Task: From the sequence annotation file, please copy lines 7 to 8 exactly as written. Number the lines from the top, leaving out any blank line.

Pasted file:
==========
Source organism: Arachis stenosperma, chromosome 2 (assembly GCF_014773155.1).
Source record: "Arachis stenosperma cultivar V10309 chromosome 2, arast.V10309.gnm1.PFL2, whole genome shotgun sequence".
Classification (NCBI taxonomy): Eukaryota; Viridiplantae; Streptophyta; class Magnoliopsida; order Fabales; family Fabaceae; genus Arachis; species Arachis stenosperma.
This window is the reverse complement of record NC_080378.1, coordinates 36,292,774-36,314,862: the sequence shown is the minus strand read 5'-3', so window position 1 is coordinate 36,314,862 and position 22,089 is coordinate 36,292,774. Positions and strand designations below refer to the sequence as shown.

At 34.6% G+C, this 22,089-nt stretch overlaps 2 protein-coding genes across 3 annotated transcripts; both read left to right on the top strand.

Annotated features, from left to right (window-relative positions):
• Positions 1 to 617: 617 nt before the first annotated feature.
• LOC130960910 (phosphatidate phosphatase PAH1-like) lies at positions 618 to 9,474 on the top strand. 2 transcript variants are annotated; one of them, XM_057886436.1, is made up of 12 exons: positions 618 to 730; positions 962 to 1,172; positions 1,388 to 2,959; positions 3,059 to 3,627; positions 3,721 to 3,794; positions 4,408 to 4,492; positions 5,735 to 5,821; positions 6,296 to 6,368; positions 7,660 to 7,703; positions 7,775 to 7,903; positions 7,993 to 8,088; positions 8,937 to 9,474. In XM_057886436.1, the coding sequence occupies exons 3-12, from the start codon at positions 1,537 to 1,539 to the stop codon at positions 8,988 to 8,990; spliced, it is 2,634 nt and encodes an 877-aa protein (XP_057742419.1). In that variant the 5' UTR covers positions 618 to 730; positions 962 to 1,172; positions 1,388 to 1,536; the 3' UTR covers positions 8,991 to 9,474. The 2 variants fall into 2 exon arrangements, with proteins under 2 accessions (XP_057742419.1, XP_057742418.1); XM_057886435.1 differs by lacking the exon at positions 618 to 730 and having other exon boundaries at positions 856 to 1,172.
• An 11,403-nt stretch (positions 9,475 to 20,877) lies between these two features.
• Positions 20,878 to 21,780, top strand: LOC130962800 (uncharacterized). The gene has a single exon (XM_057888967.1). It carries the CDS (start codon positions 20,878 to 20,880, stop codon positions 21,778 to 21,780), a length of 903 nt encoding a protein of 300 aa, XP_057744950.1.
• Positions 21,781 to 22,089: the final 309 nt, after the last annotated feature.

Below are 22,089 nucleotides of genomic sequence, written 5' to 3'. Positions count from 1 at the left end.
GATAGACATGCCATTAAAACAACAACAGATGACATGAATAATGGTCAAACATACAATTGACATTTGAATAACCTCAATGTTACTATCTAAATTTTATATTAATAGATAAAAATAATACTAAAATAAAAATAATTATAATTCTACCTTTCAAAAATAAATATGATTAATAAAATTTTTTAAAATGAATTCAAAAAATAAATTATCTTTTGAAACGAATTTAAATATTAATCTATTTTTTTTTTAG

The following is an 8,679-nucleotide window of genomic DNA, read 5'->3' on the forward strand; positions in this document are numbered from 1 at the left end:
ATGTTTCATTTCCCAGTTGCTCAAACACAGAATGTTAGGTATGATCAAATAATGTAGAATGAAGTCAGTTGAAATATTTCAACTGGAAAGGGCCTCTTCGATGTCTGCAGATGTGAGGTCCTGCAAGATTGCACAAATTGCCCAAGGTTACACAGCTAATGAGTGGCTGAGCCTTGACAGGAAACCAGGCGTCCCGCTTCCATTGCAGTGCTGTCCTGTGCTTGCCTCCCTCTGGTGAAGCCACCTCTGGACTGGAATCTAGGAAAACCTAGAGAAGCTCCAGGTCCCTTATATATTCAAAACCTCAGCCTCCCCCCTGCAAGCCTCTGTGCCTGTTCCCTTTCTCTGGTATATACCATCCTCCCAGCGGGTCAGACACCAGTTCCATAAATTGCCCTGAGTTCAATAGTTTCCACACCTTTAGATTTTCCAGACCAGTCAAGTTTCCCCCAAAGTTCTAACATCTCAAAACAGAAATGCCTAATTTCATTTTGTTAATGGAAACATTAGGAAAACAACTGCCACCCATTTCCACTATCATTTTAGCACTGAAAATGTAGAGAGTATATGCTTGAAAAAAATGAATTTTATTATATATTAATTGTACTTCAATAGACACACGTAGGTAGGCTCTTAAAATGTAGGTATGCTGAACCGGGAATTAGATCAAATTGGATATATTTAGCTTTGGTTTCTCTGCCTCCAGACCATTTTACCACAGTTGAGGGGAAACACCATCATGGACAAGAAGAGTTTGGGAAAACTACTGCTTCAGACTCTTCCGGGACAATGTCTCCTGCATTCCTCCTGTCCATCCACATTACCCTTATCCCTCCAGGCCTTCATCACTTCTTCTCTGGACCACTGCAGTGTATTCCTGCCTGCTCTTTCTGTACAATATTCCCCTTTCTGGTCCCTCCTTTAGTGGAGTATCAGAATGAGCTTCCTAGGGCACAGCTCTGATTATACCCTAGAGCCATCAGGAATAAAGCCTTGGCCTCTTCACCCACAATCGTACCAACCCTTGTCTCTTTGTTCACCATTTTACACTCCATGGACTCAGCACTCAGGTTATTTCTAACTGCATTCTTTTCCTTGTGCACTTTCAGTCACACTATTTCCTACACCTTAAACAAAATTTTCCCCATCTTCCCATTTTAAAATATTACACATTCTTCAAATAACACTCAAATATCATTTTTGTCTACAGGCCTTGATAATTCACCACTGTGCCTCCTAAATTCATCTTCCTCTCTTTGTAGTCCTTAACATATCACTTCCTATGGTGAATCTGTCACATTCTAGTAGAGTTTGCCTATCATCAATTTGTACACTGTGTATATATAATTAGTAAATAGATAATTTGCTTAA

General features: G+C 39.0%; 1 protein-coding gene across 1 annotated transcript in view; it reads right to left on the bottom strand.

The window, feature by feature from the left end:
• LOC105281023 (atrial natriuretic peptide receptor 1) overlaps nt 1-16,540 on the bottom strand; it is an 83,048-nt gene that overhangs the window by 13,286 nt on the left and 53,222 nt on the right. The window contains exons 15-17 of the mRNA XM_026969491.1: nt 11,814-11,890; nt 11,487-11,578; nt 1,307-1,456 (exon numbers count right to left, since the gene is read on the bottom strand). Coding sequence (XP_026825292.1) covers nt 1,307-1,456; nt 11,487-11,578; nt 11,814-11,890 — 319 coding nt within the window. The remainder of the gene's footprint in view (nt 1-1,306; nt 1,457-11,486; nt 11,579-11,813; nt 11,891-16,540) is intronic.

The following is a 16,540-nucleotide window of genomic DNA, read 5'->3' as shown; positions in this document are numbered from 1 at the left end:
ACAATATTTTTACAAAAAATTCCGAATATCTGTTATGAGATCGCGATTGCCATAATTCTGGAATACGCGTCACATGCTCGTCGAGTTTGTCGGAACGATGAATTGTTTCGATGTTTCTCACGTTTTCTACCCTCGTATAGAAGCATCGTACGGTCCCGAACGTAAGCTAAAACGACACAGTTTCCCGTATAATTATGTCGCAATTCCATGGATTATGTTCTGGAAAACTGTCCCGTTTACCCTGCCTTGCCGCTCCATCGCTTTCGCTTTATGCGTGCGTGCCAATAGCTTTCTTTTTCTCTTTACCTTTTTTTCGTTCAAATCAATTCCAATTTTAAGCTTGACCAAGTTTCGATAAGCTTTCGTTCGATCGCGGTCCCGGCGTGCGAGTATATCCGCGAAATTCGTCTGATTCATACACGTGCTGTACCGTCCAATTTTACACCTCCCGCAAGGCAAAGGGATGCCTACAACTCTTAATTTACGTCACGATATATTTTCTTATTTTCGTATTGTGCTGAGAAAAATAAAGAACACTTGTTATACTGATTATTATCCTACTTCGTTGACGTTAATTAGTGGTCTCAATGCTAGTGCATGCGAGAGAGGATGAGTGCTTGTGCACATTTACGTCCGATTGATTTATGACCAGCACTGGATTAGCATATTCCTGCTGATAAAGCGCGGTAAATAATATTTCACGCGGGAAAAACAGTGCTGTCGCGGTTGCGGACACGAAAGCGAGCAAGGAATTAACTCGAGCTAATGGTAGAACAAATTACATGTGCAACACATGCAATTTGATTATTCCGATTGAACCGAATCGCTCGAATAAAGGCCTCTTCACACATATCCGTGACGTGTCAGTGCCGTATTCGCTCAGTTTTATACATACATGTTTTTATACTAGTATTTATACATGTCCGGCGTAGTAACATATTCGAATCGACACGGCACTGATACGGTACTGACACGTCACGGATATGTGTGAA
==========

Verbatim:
• Positions 1 to 617: 617 nt before the first annotated feature.
• LOC130960910 (phosphatidate phosphatase PAH1-like) lies at positions 618 to 9,474 on the top strand. 2 transcript variants are annotated; one of them, XM_057886436.1, is made up of 12 exons: positions 618 to 730; positions 962 to 1,172; positions 1,388 to 2,959; positions 3,059 to 3,627; positions 3,721 to 3,794; positions 4,408 to 4,492; positions 5,735 to 5,821; positions 6,296 to 6,368; positions 7,660 to 7,703; positions 7,775 to 7,903; positions 7,993 to 8,088; positions 8,937 to 9,474. In XM_057886436.1, the coding sequence occupies exons 3-12, from the start codon at positions 1,537 to 1,539 to the stop codon at positions 8,988 to 8,990; spliced, it is 2,634 nt and encodes an 877-aa protein (XP_057742419.1). In that variant the 5' UTR covers positions 618 to 730; positions 962 to 1,172; positions 1,388 to 1,536; the 3' UTR covers positions 8,991 to 9,474. The 2 variants fall into 2 exon arrangements, with proteins under 2 accessions (XP_057742419.1, XP_057742418.1); XM_057886435.1 differs by lacking the exon at positions 618 to 730 and having other exon boundaries at positions 856 to 1,172.